In embodiments of the present invention, the dc-to-ac power converter or system further comprises a non-electrolytic capacitor energy storage capacitor on a dc side of said converter or system.

Preferably, the above converter or system further comprises a boost converter coupled to the dc input to said converter or system, and wherein said non-electrolytic capacitor is coupled across an output of said boost converter.

The present invention also provides a dc-to-ac power converter having a dc input, a dc-to-ac conversion stage having an input coupled to said dc input and an ac output coupled to an output of said dc-to-ac conversion stage, and further comprising a non-electrolytic energy-storage capacitor coupled to said input of said dc-to-ac conversion stage.

Preferably, the power converter further comprises a boost converter coupled between said dc input and said conversion stage input.

Preferably, the power conversion stage comprises a first stage operating at a first frequency and coupled to a second stage operating at a frequency of said ac output, said first frequency having higher than said output frequency. Preferably, said first frequency is 10, 100 or 1000 times higher than said output frequency.

Preferably, said first stage is configured to convert a dc to an ac current. Preferably, said ac output is a single phase output.

The present invention also provides a dc-to-ac power converter having a dc input, a dc-to-ac conversion stage having an input coupled to said dc input and an ac output coupled to an output of said dc-to-ac conversion stage, wherein said dc-to-ac conversion stage comprises a plurality of MOS switching devices, and wherein all of said switching devices are referenced to ground when switched on.

The present invention also provides a dc-to-ac power converter having a dc input, a dc-to-ac conversion stage having an input coupled to said dc input and an ac output coupled to an output of said dc-to-ac conversion stage, wherein said dc-to-ac conversion stage comprises a plurality of MOS switching devices, and wherein said switching devices are driven without level shifting.

The present invention also provides a dc-to-ac power converter having a dc input, a dc-to-ac conversion stage having an input coupled to said dc input and an ac output coupled to an output of said dc-to-ac conversion stage further comprising a boost converter coupled between said dc input and said conversion stage input, wherein said dc-to-ac conversion stage comprises a plurality of MOS switching devices, and wherein said boost converter comprises at least one MOS switching device, and wherein said boost converter switching device is a vertical device and wherein said dc-to-ac conversion stage devices are lateral devices.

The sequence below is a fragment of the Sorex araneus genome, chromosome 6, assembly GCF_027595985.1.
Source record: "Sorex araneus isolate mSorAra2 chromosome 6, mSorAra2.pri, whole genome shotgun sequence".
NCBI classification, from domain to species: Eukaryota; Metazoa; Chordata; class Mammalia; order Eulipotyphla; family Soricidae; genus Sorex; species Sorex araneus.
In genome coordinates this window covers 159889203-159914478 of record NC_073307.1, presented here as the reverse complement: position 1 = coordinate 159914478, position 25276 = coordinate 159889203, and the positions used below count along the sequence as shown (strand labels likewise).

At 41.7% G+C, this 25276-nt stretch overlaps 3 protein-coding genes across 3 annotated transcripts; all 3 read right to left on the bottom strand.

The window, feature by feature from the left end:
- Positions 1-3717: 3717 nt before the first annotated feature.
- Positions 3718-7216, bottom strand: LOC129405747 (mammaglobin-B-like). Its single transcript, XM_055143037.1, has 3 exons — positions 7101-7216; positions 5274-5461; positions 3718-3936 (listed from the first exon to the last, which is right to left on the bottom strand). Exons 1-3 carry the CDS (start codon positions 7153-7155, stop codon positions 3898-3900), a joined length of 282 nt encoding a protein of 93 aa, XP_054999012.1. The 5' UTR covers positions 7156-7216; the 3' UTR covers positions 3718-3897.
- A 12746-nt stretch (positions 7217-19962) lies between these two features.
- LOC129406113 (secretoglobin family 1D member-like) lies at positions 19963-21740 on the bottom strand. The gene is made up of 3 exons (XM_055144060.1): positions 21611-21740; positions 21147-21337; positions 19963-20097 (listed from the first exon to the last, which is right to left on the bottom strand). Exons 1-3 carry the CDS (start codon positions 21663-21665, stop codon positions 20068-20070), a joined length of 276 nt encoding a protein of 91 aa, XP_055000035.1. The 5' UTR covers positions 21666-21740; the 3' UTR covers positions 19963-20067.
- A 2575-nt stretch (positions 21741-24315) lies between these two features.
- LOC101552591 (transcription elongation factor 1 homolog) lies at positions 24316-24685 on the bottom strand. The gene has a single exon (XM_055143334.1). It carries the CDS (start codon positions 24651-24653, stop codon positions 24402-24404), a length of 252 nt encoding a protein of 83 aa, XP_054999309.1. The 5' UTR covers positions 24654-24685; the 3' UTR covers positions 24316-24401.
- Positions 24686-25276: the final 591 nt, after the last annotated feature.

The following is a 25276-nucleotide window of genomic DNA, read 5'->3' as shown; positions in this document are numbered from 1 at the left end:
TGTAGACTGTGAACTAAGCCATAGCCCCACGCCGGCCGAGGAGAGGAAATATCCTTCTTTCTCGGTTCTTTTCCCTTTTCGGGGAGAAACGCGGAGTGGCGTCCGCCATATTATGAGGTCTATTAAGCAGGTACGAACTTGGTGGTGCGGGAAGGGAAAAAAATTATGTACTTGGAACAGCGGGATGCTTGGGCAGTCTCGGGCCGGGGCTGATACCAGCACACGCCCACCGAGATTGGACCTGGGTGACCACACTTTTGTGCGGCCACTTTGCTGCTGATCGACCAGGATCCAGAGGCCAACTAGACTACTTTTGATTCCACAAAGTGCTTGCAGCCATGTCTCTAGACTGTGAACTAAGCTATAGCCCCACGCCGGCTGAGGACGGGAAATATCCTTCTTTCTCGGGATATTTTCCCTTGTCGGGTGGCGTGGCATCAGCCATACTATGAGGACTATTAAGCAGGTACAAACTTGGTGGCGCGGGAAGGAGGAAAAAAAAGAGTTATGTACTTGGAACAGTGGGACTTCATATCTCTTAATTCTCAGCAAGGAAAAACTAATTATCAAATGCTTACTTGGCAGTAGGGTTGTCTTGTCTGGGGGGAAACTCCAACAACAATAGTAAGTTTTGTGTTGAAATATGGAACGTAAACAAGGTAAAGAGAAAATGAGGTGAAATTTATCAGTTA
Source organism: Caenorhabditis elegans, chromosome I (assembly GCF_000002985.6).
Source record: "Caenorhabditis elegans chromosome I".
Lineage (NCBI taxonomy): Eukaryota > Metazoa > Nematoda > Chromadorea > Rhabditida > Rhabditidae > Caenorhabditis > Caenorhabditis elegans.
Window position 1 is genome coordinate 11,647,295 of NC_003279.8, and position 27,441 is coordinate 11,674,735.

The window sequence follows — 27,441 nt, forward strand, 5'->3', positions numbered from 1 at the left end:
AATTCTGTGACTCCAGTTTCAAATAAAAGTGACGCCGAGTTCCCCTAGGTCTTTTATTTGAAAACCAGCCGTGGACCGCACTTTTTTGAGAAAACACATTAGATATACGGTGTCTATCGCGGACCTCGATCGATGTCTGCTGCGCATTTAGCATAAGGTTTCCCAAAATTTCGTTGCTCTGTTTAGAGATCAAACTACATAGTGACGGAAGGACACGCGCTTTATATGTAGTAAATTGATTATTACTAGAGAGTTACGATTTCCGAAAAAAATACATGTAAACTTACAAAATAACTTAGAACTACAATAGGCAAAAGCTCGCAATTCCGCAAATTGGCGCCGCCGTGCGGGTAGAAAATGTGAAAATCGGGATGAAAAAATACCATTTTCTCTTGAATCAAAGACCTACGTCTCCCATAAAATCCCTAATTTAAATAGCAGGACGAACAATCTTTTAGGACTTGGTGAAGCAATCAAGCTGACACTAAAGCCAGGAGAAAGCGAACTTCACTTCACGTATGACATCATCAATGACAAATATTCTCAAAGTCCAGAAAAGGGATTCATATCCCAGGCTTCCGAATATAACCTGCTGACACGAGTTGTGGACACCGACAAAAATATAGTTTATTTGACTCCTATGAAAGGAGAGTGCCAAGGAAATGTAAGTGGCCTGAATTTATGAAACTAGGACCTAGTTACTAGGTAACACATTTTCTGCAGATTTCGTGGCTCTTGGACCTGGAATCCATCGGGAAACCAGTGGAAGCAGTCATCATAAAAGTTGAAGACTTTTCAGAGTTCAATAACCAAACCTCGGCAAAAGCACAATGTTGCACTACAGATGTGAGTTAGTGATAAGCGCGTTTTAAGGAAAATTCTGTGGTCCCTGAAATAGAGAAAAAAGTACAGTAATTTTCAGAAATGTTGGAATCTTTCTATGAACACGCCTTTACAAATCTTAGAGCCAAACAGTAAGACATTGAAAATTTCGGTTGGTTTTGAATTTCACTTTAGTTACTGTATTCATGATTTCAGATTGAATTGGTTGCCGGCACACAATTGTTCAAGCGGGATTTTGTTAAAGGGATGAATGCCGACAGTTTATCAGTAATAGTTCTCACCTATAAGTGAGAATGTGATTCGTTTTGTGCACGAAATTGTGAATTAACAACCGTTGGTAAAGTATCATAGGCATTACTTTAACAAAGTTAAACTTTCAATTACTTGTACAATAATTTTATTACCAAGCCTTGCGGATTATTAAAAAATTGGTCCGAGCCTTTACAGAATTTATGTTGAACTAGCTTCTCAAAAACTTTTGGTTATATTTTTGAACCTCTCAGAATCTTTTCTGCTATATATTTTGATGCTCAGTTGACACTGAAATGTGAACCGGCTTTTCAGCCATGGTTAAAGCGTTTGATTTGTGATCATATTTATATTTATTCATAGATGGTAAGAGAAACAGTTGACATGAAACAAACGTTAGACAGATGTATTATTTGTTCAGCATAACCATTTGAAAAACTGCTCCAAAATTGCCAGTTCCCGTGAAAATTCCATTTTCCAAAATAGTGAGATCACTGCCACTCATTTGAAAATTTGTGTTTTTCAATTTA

Preferably, said vertical device and said lateral devices are fabricated on a single integrated circuit.

The present invention further provides a dc-to-ac power converter having a dc input, a dc-to-ac conversion stage having an input coupled to said dc input and an ac output coupled to an output of said dc-to-ac conversion stage and further comprising an input stage coupled between said dc input and said conversion stage input, and wherein said input stage is selectably configurable between a boost converter and a buck converter.

The present invention still further provides a dc-to-ac power converter having a dc input, a dc-to-ac conversion stage having an input coupled to said dc input and an ac output coupled to an output of said dc-to-ac conversion stage and further comprising an input stage coupled between said dc input and said conversion stage input, and wherein said input stage is selectably configurable such that the converter is configured to operate in either an on-grid configuration or an off-grid, battery powered configuration.